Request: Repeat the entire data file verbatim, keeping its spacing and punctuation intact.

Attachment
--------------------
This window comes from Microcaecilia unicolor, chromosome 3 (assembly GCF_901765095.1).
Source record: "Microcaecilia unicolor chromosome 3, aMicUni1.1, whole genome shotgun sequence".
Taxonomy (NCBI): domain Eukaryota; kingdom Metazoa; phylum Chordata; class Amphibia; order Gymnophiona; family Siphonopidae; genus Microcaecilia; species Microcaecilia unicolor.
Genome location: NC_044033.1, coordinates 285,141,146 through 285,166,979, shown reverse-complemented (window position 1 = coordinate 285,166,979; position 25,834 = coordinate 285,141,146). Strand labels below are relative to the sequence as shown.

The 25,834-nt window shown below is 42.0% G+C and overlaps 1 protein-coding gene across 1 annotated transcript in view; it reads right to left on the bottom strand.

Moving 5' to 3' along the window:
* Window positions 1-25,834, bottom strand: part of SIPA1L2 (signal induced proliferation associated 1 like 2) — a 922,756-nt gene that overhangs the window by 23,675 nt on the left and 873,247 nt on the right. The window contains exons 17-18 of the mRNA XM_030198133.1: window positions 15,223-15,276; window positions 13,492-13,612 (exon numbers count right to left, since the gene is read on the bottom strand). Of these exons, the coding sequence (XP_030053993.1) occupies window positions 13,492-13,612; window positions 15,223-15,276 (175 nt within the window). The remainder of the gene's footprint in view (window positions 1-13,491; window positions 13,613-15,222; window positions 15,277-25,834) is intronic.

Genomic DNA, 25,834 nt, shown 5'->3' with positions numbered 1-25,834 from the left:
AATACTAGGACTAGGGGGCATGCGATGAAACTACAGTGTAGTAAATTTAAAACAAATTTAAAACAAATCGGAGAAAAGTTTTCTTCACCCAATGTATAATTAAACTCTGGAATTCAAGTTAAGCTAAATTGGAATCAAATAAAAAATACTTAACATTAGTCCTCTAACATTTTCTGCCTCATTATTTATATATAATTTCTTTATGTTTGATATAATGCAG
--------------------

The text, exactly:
This window comes from Microcaecilia unicolor, chromosome 3 (assembly GCF_901765095.1).
Source record: "Microcaecilia unicolor chromosome 3, aMicUni1.1, whole genome shotgun sequence".
Taxonomy (NCBI): domain Eukaryota; kingdom Metazoa; phylum Chordata; class Amphibia; order Gymnophiona; family Siphonopidae; genus Microcaecilia; species Microcaecilia unicolor.
Genome location: NC_044033.1, coordinates 285,141,146 through 285,166,979, shown reverse-complemented (window position 1 = coordinate 285,166,979; position 25,834 = coordinate 285,141,146). Strand labels below are relative to the sequence as shown.

The 25,834-nt window shown below is 42.0% G+C and overlaps 1 protein-coding gene across 1 annotated transcript in view; it reads right to left on the bottom strand.

Moving 5' to 3' along the window:
* Window positions 1-25,834, bottom strand: part of SIPA1L2 (signal induced proliferation associated 1 like 2) — a 922,756-nt gene that overhangs the window by 23,675 nt on the left and 873,247 nt on the right. The window contains exons 17-18 of the mRNA XM_030198133.1: window positions 15,223-15,276; window positions 13,492-13,612 (exon numbers count right to left, since the gene is read on the bottom strand). Of these exons, the coding sequence (XP_030053993.1) occupies window positions 13,492-13,612; window positions 15,223-15,276 (175 nt within the window). The remainder of the gene's footprint in view (window positions 1-13,491; window positions 13,613-15,222; window positions 15,277-25,834) is intronic.

Genomic DNA, 25,834 nt, shown 5'->3' with positions numbered 1-25,834 from the left:
AATACTAGGACTAGGGGGCATGCGATGAAACTACAGTGTAGTAAATTTAAAACAAATTTAAAACAAATCGGAGAAAAGTTTTCTTCACCCAATGTATAATTAAACTCTGGAATTCAAGTTAAGCTAAATTGGAATCAAATAAAAAATACTTAACATTAGTCCTCTAACATTTTCTGCCTCATTATTTATATATAATTTCTTTATGTTTGATATAATGCAG